Review: Dick Whittington by Alnwick Theatre Club

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It must be hard to write a pantomime - you’ve got to please two audiences at once.

Dick Whittington by the Alnwick Theatre Club handles both with ease.

I was in the audience for a Sunday afternoon performance and, right from the off, there were some surprisingly daring references that sailed past the heads of the younger audience.

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Even some of the parents were caught out by their own reactions and there were a few looks around to make sure it was okay that we laughed.

Dick Whittington and his cat.Dick Whittington and his cat.
Dick Whittington and his cat.

Casting is one of the other difficulties of panto: you need some tentpole performers that will support everyone else’s performance.

And Alnwick Theatre Club have theirs in Jimmy Dodds and Peter Biggers.

The moment that Biggers strode onto the stage as the villainous King Rat, his presence alone was enough for the children to loathe him.

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Indeed, every time he appeared, it was to a natural chorus of boos and hisses.

Dancers take to the stage.Dancers take to the stage.
Dancers take to the stage.

As he and his rats chewed the scenery with some over-the-top performances, so did Jimmy Dodds fill a down-to-earth and knowing role as Maureen the Cook.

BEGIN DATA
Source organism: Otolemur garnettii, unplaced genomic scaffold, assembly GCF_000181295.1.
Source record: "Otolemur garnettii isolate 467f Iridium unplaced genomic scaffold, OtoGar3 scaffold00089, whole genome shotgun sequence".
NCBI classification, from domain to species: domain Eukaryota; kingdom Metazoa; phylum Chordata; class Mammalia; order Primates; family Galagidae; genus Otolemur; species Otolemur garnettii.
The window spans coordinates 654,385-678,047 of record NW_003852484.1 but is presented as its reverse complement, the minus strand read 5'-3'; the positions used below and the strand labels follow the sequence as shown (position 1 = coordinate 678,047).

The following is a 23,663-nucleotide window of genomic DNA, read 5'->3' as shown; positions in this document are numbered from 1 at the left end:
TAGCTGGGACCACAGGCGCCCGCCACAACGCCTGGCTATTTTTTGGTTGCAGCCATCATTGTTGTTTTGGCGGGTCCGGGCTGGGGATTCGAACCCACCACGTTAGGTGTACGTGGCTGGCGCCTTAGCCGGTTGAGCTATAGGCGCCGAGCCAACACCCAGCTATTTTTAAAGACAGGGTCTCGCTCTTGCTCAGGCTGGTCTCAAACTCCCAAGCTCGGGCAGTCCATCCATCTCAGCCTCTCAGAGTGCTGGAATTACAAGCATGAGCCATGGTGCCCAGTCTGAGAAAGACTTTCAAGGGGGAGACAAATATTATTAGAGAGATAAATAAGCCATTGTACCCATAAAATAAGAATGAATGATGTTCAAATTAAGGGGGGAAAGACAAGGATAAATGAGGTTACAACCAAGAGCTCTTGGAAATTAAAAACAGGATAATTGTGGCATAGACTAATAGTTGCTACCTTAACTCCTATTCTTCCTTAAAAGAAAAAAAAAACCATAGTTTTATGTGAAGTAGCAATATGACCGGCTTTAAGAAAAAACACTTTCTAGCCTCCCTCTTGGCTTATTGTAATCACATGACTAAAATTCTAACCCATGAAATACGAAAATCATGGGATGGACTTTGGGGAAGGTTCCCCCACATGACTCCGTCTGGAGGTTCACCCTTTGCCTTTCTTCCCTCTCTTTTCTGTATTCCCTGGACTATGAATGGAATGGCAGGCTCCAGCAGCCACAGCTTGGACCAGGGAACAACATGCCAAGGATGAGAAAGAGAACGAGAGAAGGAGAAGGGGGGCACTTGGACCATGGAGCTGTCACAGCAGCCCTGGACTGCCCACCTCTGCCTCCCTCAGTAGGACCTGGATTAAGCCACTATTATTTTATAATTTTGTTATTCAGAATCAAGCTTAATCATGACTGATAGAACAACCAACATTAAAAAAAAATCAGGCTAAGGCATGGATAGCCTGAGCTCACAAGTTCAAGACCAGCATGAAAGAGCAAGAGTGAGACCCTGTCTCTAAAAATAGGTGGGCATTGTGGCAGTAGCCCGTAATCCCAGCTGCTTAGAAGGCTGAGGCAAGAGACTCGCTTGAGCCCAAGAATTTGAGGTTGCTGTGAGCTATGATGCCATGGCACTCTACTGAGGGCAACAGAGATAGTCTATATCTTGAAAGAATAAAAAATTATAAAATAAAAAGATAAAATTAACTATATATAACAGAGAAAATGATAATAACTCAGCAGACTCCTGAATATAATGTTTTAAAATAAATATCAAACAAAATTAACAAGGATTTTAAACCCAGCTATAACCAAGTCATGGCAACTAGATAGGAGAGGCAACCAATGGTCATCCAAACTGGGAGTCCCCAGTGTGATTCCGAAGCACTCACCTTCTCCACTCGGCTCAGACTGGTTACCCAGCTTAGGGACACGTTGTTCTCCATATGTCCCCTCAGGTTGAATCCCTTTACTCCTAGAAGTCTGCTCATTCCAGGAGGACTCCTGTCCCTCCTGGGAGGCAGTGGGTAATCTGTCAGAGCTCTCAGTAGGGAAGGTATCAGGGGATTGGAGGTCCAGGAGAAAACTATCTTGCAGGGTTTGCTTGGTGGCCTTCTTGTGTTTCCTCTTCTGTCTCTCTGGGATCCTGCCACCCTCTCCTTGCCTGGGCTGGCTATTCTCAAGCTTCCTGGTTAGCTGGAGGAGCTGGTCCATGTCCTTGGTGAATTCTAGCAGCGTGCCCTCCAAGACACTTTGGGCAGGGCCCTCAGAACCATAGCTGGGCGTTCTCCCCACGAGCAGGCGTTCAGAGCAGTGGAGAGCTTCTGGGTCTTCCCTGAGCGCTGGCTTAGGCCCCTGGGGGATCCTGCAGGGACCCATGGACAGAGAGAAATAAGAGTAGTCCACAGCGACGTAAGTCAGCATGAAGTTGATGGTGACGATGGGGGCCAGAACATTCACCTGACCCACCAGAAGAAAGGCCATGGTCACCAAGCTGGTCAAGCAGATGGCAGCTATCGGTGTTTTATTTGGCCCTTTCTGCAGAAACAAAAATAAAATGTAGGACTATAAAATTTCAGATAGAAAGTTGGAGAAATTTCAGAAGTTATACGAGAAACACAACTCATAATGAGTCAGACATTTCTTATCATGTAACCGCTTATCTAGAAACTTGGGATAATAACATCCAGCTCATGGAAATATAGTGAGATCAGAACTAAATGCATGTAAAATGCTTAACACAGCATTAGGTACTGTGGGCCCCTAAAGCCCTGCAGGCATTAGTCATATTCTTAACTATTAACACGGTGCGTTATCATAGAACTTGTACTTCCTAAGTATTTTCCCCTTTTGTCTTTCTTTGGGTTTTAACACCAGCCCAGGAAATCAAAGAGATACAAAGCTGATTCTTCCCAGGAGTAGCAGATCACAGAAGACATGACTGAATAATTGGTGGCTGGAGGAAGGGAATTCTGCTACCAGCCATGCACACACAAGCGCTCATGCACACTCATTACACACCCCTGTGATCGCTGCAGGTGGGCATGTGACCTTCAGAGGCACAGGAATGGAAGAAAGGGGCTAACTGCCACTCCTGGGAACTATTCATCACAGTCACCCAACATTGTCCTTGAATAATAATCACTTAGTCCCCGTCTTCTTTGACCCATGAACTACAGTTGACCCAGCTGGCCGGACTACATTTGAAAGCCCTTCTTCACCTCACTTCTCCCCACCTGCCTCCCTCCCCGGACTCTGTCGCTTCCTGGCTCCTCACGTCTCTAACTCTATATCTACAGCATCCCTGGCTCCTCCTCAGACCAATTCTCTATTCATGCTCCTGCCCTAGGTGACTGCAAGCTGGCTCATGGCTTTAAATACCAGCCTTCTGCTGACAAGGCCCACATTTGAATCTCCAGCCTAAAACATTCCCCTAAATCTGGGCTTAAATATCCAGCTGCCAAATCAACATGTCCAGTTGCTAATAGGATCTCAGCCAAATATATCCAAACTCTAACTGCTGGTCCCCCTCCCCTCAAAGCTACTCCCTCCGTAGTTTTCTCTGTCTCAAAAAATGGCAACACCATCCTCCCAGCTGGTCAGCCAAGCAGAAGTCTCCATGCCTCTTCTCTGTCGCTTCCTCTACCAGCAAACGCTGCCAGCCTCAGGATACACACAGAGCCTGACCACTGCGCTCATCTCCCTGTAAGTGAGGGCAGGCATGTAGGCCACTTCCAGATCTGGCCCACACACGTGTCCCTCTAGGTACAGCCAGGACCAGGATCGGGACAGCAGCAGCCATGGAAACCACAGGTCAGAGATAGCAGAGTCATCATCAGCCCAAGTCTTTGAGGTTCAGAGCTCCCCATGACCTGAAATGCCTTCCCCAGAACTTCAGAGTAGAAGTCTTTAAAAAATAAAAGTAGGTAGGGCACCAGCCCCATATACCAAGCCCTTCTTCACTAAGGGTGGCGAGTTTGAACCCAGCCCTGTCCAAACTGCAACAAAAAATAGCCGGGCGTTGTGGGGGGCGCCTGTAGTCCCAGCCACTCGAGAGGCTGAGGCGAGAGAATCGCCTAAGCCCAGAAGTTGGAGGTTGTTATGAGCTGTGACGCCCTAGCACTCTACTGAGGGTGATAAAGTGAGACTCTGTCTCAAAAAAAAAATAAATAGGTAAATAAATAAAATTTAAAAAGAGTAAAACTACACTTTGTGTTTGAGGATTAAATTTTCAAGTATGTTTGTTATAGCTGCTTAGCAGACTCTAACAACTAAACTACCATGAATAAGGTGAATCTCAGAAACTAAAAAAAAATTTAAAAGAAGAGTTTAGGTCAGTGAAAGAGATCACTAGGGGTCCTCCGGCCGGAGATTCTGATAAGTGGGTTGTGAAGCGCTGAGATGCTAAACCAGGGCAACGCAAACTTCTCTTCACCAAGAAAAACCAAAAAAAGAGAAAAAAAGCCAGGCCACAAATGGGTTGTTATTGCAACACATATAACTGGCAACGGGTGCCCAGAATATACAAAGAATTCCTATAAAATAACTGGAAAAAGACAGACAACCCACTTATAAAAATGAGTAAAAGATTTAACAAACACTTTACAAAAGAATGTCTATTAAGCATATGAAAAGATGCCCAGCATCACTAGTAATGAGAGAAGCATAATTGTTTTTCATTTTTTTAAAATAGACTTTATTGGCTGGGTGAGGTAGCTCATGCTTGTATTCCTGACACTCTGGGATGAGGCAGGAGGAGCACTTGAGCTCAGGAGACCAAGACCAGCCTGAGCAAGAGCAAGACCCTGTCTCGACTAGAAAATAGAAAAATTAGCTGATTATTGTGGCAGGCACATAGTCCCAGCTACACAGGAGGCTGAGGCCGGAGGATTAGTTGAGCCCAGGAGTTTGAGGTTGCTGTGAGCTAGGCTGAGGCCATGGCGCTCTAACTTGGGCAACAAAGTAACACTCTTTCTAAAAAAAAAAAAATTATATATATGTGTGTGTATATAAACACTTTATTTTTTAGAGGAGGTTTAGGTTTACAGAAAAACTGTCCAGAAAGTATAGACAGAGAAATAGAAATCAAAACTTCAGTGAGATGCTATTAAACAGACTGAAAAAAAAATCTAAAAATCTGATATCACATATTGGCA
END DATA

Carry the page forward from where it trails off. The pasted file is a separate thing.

In a wonderful North East accent, with lots of local references and jokes, he helped firmly ground the performance as a Northumbrian pantomime.

The whole cast gained confidence from performers such as Dodds and Biggers and there was a wonderful feeling about the whole affair.

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When the occasional minor mis-steps and fluffed lines crept in, there was an easy geniality that carried them through it, even ad-libbing and joking around.

Dick Whittington by Alnwick Theatre Club.Dick Whittington by Alnwick Theatre Club.
Dick Whittington by Alnwick Theatre Club.

This even extended to the crew and I was pleasantly surprised when one of the performers called out to sound technician Matthew Slack by name.

The staging was very well done too, with experienced hands knowing when to let the laughter or applause ride before crashing in with sound and lighting effects.

I don’t know who painted the backdrops and it seems a little odd to mention them in a review (I’ve never seen it before), but some of them were very good indeed. The road to London and the Moroccan scenes were atmospheric and full of detail.

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The dancers deserve special mention as their set pieces came so naturally and were so full of life that I failed to notice they were principally there to cover scene and costume changes.

There were some wonderful costumes on show.There were some wonderful costumes on show.
There were some wonderful costumes on show.

The Alnwick Academy of Dance did a splendid job and their appearances as rats was fun and gave energy to the stage.

The chorus too rounded out the panto by filling the stage with activity and it was fun watching their antics.

It may seem a little odd to be going to a panto towards the end of January, but it seemed a more apt time. It’s more wintry at the moment than it was at Christmas and it’s easier for parents when they’re not having to do present shopping and festive preparations. It all makes sense.

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For a panto so full of fun and jokes, it seems astonishing they missed the open goal of calling it Dick Whittingham.

The show is back on stage this Thursday, Friday and Saturday (January 26-28) at 7.30pm with a Saturday matinee at 2pm. Tickets cost £14 for adults and £10 for children (£1 extra for a premier seat) and are available from the Playhouse.